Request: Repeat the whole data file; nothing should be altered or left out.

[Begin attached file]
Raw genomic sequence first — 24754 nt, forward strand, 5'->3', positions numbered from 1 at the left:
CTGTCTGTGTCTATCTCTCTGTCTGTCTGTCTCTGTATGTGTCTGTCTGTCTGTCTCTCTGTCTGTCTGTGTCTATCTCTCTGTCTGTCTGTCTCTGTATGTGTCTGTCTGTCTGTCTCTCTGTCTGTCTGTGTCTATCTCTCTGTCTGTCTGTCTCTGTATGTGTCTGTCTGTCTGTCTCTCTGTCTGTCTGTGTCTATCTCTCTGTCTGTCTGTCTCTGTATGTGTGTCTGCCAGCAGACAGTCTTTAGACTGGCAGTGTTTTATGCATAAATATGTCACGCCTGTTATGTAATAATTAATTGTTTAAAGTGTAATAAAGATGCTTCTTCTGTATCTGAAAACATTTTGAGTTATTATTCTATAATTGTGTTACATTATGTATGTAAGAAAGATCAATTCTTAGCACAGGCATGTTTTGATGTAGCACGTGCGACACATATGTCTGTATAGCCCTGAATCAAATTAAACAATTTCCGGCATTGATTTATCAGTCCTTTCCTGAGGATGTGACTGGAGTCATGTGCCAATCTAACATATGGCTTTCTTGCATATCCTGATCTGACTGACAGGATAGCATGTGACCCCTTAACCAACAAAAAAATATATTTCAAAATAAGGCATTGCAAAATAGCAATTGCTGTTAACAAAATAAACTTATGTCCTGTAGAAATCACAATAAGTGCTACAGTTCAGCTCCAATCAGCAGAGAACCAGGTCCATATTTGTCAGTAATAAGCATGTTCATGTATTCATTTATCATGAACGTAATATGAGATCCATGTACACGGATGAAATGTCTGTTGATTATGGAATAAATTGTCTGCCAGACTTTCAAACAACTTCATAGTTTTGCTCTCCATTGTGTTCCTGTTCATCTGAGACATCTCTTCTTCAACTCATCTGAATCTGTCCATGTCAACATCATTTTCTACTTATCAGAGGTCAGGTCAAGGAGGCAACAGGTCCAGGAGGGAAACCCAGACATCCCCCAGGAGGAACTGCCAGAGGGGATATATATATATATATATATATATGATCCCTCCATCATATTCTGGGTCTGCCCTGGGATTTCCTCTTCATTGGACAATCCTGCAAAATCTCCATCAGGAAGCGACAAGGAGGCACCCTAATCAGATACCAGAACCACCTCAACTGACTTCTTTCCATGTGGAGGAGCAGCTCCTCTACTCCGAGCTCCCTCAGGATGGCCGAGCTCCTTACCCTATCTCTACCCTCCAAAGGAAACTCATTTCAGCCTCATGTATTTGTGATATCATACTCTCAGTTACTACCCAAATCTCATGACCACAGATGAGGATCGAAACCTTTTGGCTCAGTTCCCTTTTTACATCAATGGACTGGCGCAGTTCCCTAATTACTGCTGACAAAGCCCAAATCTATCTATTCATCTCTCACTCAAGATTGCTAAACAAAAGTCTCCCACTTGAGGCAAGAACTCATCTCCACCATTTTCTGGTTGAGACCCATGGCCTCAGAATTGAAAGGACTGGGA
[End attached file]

Raw genomic sequence first — 24754 nt, forward strand, 5'->3', positions numbered from 1 at the left:
CTGTCTGTGTCTATCTCTCTGTCTGTCTGTCTCTGTATGTGTCTGTCTGTCTGTCTCTCTGTCTGTCTGTGTCTATCTCTCTGTCTGTCTGTCTCTGTATGTGTCTGTCTGTCTGTCTCTCTGTCTGTCTGTGTCTATCTCTCTGTCTGTCTGTCTCTGTATGTGTCTGTCTGTCTGTCTCTCTGTCTGTCTGTGTCTATCTCTCTGTCTGTCTGTCTCTGTATGTGTGTCTGCCAGCAGACAGTCTTTAGACTGGCAGTGTTTTATGCATAAATATGTCACGCCTGTTATGTAATAATTAATTGTTTAAAGTGTAATAAAGATGCTTCTTCTGTATCTGAAAACATTTTGAGTTATTATTCTATAATTGTGTTACATTATGTATGTAAGAAAGATCAATTCTTAGCACAGGCATGTTTTGATGTAGCACGTGCGACACATATGTCTGTATAGCCCTGAATCAAATTAAACAATTTCCGGCATTGATTTATCAGTCCTTTCCTGAGGATGTGACTGGAGTCATGTGCCAATCTAACATATGGCTTTCTTGCATATCCTGATCTGACTGACAGGATAGCATGTGACCCCTTAACCAACAAAAAAATATATTTCAAAATAAGGCATTGCAAAATAGCAATTGCTGTTAACAAAATAAACTTATGTCCTGTAGAAATCACAATAAGTGCTACAGTTCAGCTCCAATCAGCAGAGAACCAGGTCCATATTTGTCAGTAATAAGCATGTTCATGTATTCATTTATCATGAACGTAATATGAGATCCATGTACACGGATGAAATGTCTGTTGATTATGGAATAAATTGTCTGCCAGACTTTCAAACAACTTCATAGTTTTGCTCTCCATTGTGTTCCTGTTCATCTGAGACATCTCTTCTTCAACTCATCTGAATCTGTCCATGTCAACATCATTTTCTACTTATCAGAGGTCAGGTCAAGGAGGCAACAGGTCCAGGAGGGAAACCCAGACATCCCCCAGGAGGAACTGCCAGAGGGGATATATATATATATATATATATATGATCCCTCCATCATATTCTGGGTCTGCCCTGGGATTTCCTCTTCATTGGACAATCCTGCAAAATCTCCATCAGGAAGCGACAAGGAGGCACCCTAATCAGATACCAGAACCACCTCAACTGACTTCTTTCCATGTGGAGGAGCAGCTCCTCTACTCCGAGCTCCCTCAGGATGGCCGAGCTCCTTACCCTATCTCTACCCTCCAAAGGAAACTCATTTCAGCCTCATGTATTTGTGATATCATACTCTCAGTTACTACCCAAATCTCATGACCACAGATGAGGATCGAAACCTTTTGGCTCAGTTCCCTTTTTACATCAATGGACTGGCGCAGTTCCCTAATTACTGCTGACAAAGCCCAAATCTATCTATTCATCTCTCACTCAAGATTGCTAAACAAAAGTCTCCCACTTGAGGCAAGAACTCATCTCCACCATTTTCTGGTTGAGACCCATGGCCTCAGAATTGAAAGGACTGGGA